The best words
Indie rapper Aesop Rock uniquely attacks tracks
“Question: If I died in my apartment like a rat in a cage/Would the neighbors smell the corpse before the cat ate my face?”
This is Aesop Rock, his words blistering over an eerie, atonal guitar riff on “Dorks,” a cut off his seventh studio album, The Impossible Kid. It’s an unsettling sum of elements. If the record were a house, it’d be haunted—piano disturbs dust in the attic, chopped-up guitars lurch around the garage, something heavy bumps in the basement, and spooky UFO-synthesizers hover outside the bedroom window.
Lyrically, Aesop Rock isn’t just macabre, he’s a virtuoso with a lickety-split delivery and one of the broadest vocabularies of any rapper alive. In 2014, data scientist Matt Daniels analyzed the lyrics of 85 popular rappers and found that, not only does Aesop Rock use more unique words than his contemporaries, but his songs also display a greater lexicon than Shakespeare plays and Herman Melville’s Moby Dick.
He doesn’t necessarily sit down and study a dictionary, but Aesop says he does try to expand his knowledge of the English language.
“If I hear a word I don’t know and it sounds interesting, I wanna know about it,” he said. “Especially as a rapper, so much of what I’m doing is finding the right words to bounce off each other.”
The 40-year-old MC’s real name is Ian Bavitz, and he got his start as an underground rapper in New York in the 1990s. He’s since developed a cult following, joined vaunted indie-rap label Rhymesayers Entertainment and relocated to Portland, Ore., where he remains obscure from the mainstream. He talked shop with the CN&R via email ahead of his show at the Senator Theatre in Chico on Dec. 2.
“As my taste and interests evolve, so does my music,” he wrote. “I just make what comes natural. I don’t think about how it’s gonna be received—to be honest, I don’t even realize it’s gonna be out there when I’m doing it. I don’t wanna be thinking about the latest trend, or if I’m too old, or if this song is the ‘one.’ I just wanna go.”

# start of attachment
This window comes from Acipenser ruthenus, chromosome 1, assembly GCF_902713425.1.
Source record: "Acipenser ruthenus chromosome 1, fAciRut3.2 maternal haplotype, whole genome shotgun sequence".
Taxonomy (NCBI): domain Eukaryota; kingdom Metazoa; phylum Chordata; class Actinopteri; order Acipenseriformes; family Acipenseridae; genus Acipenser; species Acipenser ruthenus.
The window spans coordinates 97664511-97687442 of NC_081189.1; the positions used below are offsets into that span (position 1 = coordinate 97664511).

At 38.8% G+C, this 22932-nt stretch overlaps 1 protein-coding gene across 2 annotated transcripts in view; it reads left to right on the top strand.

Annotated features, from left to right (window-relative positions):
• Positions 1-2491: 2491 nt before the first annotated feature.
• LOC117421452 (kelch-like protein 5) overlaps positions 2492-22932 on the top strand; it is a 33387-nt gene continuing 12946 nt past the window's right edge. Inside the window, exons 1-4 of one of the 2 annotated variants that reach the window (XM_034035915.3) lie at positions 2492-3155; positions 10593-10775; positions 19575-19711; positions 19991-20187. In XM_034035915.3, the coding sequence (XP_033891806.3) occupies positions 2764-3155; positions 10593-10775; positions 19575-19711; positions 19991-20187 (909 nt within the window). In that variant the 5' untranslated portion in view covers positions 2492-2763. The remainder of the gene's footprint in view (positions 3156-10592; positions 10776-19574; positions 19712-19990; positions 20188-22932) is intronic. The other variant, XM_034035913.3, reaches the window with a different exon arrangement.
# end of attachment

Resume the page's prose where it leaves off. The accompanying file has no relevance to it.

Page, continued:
Most of the songs on The Impossible Kid are certifiable bangers. As a producer, Aesop achieves a great range of tone and plays with all sorts of funny noises. Some of the beats are simple and hit hard, like one on “Shrunk” that conjures an image of monsters crushing cities. Others are dark swirls of bouncing Jell-O effects and abstract samples (“Kirby” and “Supercell”). All of the sounds are crisp and fluid.
“‘Dorks’ and a lot of my stuff is built from a combination of sources,” he said. “The main guitar riff was played by my friend Wes, but it was a … different tempo, pitch, etc. I have a couple friends who will let me sample them knowing full well that it’s not gonna sound like it did. The way my brain works, I’d much rather sample it and change the pitch and chop it up and make it different.”
It’s a frenetic approach to production that matches his lyrical style. The concepts in “Dorks” are fractured and seemingly unrelated until it’s suddenly, clearly about chest-thumping rappers: “I view the rattling of sabers like a show to expose/Insecurities exploding in emotional code/When braggadocio to go from mostly jokey to gross/Corrode a homie ’til his probity is notably ghost.”
The dictionary defines “probity” as “uprightness; honesty,” which suggests he doesn’t think much of his flashy peers. Aesop explained: “It’s just about watching [rappers] take the playful and beautiful and sarcastic and rich braggadocio that comes with a lot of rap music and letting it seep into their being until they’ve bought into every comical exaggeration they ever imagined for themselves.
“People take themselves too serious. Shit is silly.”